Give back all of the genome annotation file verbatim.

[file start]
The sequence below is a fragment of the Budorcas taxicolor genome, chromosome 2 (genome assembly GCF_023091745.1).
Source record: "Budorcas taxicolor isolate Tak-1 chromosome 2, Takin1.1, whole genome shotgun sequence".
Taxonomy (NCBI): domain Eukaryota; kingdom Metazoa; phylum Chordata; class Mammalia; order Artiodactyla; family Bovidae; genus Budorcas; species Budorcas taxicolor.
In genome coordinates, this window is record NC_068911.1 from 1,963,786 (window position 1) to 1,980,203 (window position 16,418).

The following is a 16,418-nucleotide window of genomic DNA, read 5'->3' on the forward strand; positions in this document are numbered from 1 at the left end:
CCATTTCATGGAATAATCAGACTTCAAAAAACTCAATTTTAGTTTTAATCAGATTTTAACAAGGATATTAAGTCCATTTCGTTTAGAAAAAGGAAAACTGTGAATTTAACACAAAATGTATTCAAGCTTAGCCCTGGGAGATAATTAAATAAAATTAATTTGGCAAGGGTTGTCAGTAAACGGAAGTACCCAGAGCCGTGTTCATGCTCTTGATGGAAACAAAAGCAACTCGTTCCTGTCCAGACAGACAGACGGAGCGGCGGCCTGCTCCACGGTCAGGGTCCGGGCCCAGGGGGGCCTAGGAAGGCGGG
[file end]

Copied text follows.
The sequence below is a fragment of the Budorcas taxicolor genome, chromosome 2 (genome assembly GCF_023091745.1).
Source record: "Budorcas taxicolor isolate Tak-1 chromosome 2, Takin1.1, whole genome shotgun sequence".
Taxonomy (NCBI): domain Eukaryota; kingdom Metazoa; phylum Chordata; class Mammalia; order Artiodactyla; family Bovidae; genus Budorcas; species Budorcas taxicolor.
In genome coordinates, this window is record NC_068911.1 from 1,963,786 (window position 1) to 1,980,203 (window position 16,418).

The following is a 16,418-nucleotide window of genomic DNA, read 5'->3' on the forward strand; positions in this document are numbered from 1 at the left end:
CCATTTCATGGAATAATCAGACTTCAAAAAACTCAATTTTAGTTTTAATCAGATTTTAACAAGGATATTAAGTCCATTTCGTTTAGAAAAAGGAAAACTGTGAATTTAACACAAAATGTATTCAAGCTTAGCCCTGGGAGATAATTAAATAAAATTAATTTGGCAAGGGTTGTCAGTAAACGGAAGTACCCAGAGCCGTGTTCATGCTCTTGATGGAAACAAAAGCAACTCGTTCCTGTCCAGACAGACAGACGGAGCGGCGGCCTGCTCCACGGTCAGGGTCCGGGCCCAGGGGGGCCTAGGAAGGCGGG